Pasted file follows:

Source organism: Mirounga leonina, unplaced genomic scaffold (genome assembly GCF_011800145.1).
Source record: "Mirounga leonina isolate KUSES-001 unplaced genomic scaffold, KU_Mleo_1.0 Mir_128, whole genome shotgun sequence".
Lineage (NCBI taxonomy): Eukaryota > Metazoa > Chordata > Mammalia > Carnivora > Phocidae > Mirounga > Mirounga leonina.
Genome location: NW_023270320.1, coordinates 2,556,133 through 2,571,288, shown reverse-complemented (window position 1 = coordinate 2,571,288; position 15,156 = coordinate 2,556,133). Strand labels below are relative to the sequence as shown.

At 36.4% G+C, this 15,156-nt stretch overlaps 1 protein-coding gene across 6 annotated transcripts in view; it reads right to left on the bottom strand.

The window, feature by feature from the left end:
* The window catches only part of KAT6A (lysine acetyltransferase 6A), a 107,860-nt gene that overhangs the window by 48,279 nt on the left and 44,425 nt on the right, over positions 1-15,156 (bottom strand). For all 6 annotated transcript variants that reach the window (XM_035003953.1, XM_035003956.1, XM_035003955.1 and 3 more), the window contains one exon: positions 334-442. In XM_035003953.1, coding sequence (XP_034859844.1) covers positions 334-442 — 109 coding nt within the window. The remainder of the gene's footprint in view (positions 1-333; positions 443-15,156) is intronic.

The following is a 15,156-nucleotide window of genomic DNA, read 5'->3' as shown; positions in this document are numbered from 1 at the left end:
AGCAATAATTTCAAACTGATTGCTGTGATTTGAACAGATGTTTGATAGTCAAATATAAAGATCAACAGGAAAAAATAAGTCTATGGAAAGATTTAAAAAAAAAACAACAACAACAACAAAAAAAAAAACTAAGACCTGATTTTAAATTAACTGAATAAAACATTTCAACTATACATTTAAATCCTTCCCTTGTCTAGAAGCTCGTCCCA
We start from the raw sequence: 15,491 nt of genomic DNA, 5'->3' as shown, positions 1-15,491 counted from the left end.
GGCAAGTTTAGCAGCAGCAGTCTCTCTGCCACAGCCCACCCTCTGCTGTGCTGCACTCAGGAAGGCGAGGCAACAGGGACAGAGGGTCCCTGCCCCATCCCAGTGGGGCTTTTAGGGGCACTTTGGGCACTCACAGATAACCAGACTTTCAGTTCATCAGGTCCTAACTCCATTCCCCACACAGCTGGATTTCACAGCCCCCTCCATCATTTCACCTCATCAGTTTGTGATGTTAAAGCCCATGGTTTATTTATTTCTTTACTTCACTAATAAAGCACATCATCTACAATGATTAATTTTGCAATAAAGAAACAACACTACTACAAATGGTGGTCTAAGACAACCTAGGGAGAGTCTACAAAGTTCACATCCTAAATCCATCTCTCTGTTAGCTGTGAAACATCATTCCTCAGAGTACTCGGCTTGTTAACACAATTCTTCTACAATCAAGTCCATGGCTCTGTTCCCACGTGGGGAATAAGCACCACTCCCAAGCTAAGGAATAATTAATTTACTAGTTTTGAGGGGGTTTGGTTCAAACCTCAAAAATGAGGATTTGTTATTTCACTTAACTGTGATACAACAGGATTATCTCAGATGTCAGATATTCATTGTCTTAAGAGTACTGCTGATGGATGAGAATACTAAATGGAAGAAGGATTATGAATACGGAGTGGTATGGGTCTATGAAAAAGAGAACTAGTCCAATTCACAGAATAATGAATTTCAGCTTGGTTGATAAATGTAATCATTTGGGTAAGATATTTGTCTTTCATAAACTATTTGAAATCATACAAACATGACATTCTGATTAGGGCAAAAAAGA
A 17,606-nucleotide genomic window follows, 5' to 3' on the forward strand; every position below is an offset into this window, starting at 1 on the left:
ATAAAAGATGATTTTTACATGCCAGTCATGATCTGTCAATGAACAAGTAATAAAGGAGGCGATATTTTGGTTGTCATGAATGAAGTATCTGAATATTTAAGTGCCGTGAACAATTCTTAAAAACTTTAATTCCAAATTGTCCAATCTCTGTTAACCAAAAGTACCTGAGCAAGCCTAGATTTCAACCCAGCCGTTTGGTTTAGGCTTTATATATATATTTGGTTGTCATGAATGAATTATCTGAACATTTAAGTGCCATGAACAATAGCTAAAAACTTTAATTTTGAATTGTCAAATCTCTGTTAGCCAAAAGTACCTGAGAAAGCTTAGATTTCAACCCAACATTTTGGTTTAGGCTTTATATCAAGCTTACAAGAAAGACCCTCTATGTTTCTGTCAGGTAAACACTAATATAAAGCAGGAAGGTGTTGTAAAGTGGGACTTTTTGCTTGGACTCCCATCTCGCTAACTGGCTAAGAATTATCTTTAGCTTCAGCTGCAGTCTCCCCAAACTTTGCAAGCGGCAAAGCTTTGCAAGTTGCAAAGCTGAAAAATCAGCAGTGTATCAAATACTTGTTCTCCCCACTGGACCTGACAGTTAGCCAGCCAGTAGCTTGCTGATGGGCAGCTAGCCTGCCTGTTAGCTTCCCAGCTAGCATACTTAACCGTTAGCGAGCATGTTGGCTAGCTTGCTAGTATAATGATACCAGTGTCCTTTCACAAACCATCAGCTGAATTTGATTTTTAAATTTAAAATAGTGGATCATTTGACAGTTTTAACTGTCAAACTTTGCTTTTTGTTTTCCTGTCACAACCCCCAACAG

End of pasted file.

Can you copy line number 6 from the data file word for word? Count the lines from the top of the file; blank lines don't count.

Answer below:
The window, feature by feature from the left end: